Western Blot analysis

BMSCs were isolated from hind legs of wild type mice and seeded at a density of 1 Mio. cells per cm² in DMEM containing 10% fetal FCS and 1% PenStrep. At 70% confluence, cells were switched to starving medium overnight. Cells were then treated with DEX (100 nM) for 48 hours. After removal of cell culture media, cells were lysed in 1 × RIPA lysis buffer (Cell Signaling Technology, Danvers, USA) and frozen at −80 °C. After thawing, samples were vortexed and centrifuged at 25,000 × g for 30 min at 4 °C. For Western Blot analysis, lysates were boiled for 5 min at 98 °C. Twenty μg of proteins were loaded on a 10% SDS-PAGE and transferred onto a 0.2 μm nitrocellulose membrane. After blocking for 1 h with 5% milk powder in Tris-buffered saline with 1% Tween-20 (TBS-T), membranes were incubated with antibodies against Wnt16 (1:500, Abcam, #ab109437) and GAPDH (1:2,000, Hytest, #5G4) overnight. After washing 3 times with TBS-T, incubation with an appropriate HRP-conjugated IgG antibody (1:2,000) for 1 h at RT followed. Proteins were visualized using the ECL Western-Blotting Substrate (Thermo Scientific). The chemiluminescence signal was recorded using a MF-ChemiBIS 3.2bio imager system (Biostep).

Statistical analysis

Results are presented as means ± standard deviation (SD). Statistical evaluations were performed using a Student’s t-test, one-way or two-way ANOVAs (with Dunn’s multiple comparison corrections) as indicated in the figure legends. P-values ≤ 0.05 were considered statistically significant.

Data availability

No large datasets were generated or analysed during this study. All other datasets analysed during this study are available from the corresponding author on reasonable request.


Wnt16 is downregulated by glucocorticoids in osteoblasts

To investigate the effects of GCs on Wnt16 in osteoblasts, we treated murine osteoblasts derived from bone marrow stromal cells (mBMSCs) with increasing concentrations of DEX for different time periods. DEX led to a dose-dependent reduction of Wnt16 expression, reaching a maximum at concentrations of 0.1 µM and 1 µM DEX, respectively (3.2-fold) (Fig. 1A). Furthermore, DEX suppressed Wnt16 expression in osteoblasts in a time-dependent manner with the strongest reduction after 48 h (2.5-fold) (Fig. 1B). The suppression of Wnt16 after DEX treatment was also apparent at protein level (Fig. 1C).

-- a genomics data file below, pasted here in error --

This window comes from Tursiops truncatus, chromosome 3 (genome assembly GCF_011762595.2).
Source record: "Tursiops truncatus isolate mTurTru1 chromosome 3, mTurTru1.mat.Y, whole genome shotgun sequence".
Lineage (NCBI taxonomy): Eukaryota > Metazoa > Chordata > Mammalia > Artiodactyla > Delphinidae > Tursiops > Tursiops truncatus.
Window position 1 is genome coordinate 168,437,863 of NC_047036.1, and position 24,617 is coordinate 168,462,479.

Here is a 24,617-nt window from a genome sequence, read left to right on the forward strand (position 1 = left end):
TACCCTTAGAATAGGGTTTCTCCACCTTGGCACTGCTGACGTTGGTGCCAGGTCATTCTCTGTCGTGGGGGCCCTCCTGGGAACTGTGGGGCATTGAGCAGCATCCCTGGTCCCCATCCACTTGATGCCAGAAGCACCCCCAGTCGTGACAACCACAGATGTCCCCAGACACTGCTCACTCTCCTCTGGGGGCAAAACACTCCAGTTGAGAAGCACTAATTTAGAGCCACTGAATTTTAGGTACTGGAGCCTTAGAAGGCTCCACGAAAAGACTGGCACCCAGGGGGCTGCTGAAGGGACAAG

Figure 1
figure 1

Glucocorticoids suppress Wnt16 in vitro. (AC) Bone marrow stromal cells derived from wildtype mice were differentiated towards osteoblasts for 7 days and treated with (A) various concentrations of dexamethasone (DEX) and (B) various durations. N = 4–12. Wnt16 gene expression was quantified using real-time PCR. Beta-actin was used as housekeeping gene. (C) Cells were treated with 100 nM DEX or 48 h. Protein levels of Wnt16 and Gapdh were detected using Western blot. Two independent experiments are shown out of four. Each Western blot represents an own gel. Full gels are shown in Suppl. Fig. 1. (D) Calvarial bone from 3–5 days old C57BL/6 pups were cultured for 24 h in the presence or absence of 1 µM DEX. Wnt16 gene expression was quantified using real-time PCR (n = 6); protein expression using Western blot (n = 4). Numbers indicate semi-quantification of Western blots. Each Western blot represents an own gel. Full gels are shown in Suppl. Fig. 1. *p < 0.05; **p < 0.01 using One-way ANOVA for (A,B) and t-test for (D).

In order to further validate inhibition of Wnt16 expression by GCs we cultured calvaria of 3–5 day old mice with DEX for 24 h. Gene and protein expression analysis confirmed the inhibition of Wnt16 by GCs (Fig. 1D). DEX decreased Wnt16 mRNA levels and Wnt16 protein expression more than 2-fold than in the control.

Glucocorticoids reduce bone formation and Wnt16 expression in a model of GIO

To assess the effects of GCs on Wnt16 expression in vivo, we treated wildtype mice with the clinically used GC prednisolone for 4 weeks. As expected, bone mineral density of femoral bone was significantly reduced by 25% (Fig. 2A). In line, prednisolone exposure inhibited bone formation by more than 70% as determined by dynamic histomorphometry following dual calcein labelling (Fig. 2B). Accordingly, gene expression levels of osteoblastic markers in the femur of prednisolone-treated mice revealed a more than 2-fold downregulation of alkaline phosphatase (Alpl) and osteocalcin (Bglap) (Fig. 2C). In addition, expression of Wnt16 mRNA was diminished by more than 70% in the femur of prednisolone-treated mice (Fig. 2C). A similar suppression of bone formation and Wnt16 expression was observed in mice that were treated for 2 weeks with a higher dose of prednisolone (data not shown). Thus, these data indicate that Wnt16 expression is inhibited by GCs in vitro and in vivo.

Figure 2
figure 2

Glucocorticoids reduce bone formation and Wnt16 expression in vivo. (AC) 24-week-old female FVB/N mice received slow-release pellets with prednisolone (PRED) or placebo (CO) for 4 weeks (3.5 mg; 60 day-release). (A) Bone mineral density (BMD) of the femoral bone was determined by using µCT and (B) bone formation rate per bone surface (BFR/BS) was quantified by dual calcein labeling following histomorphometry. (C) Gene expression levels of osteoblastic markers and Wnt16 was measured in the femoral bone of prednisolone treated mice by real-time PCR and normalized to untreated mice. N = 6. *p < 0.05; **p < 0.01 using t-tests.